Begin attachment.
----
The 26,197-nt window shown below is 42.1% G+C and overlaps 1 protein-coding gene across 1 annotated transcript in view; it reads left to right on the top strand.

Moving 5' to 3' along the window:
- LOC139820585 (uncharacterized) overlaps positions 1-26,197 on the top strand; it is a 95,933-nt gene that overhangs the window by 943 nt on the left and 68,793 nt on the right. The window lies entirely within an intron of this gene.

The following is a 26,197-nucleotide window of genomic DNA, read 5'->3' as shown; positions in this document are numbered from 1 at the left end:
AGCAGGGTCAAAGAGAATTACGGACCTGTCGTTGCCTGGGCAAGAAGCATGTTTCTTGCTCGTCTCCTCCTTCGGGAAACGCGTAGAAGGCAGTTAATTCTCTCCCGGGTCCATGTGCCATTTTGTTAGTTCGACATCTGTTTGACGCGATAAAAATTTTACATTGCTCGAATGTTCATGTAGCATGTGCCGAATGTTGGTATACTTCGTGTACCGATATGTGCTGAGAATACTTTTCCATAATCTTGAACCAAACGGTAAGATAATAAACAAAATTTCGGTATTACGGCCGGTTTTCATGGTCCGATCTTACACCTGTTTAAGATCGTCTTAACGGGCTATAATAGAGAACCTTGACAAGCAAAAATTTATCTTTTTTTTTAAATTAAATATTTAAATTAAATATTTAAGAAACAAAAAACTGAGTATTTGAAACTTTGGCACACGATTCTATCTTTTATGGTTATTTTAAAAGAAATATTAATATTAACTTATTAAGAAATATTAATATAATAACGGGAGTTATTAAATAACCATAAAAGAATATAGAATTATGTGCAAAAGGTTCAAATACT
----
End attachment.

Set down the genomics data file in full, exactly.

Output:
The 26,197-nt window shown below is 42.1% G+C and overlaps 1 protein-coding gene across 1 annotated transcript in view; it reads left to right on the top strand.

Moving 5' to 3' along the window:
- LOC139820585 (uncharacterized) overlaps positions 1-26,197 on the top strand; it is a 95,933-nt gene that overhangs the window by 943 nt on the left and 68,793 nt on the right. The window lies entirely within an intron of this gene.

The following is a 26,197-nucleotide window of genomic DNA, read 5'->3' as shown; positions in this document are numbered from 1 at the left end:
AGCAGGGTCAAAGAGAATTACGGACCTGTCGTTGCCTGGGCAAGAAGCATGTTTCTTGCTCGTCTCCTCCTTCGGGAAACGCGTAGAAGGCAGTTAATTCTCTCCCGGGTCCATGTGCCATTTTGTTAGTTCGACATCTGTTTGACGCGATAAAAATTTTACATTGCTCGAATGTTCATGTAGCATGTGCCGAATGTTGGTATACTTCGTGTACCGATATGTGCTGAGAATACTTTTCCATAATCTTGAACCAAACGGTAAGATAATAAACAAAATTTCGGTATTACGGCCGGTTTTCATGGTCCGATCTTACACCTGTTTAAGATCGTCTTAACGGGCTATAATAGAGAACCTTGACAAGCAAAAATTTATCTTTTTTTTTAAATTAAATATTTAAATTAAATATTTAAGAAACAAAAAACTGAGTATTTGAAACTTTGGCACACGATTCTATCTTTTATGGTTATTTTAAAAGAAATATTAATATTAACTTATTAAGAAATATTAATATAATAACGGGAGTTATTAAATAACCATAAAAGAATATAGAATTATGTGCAAAAGGTTCAAATACT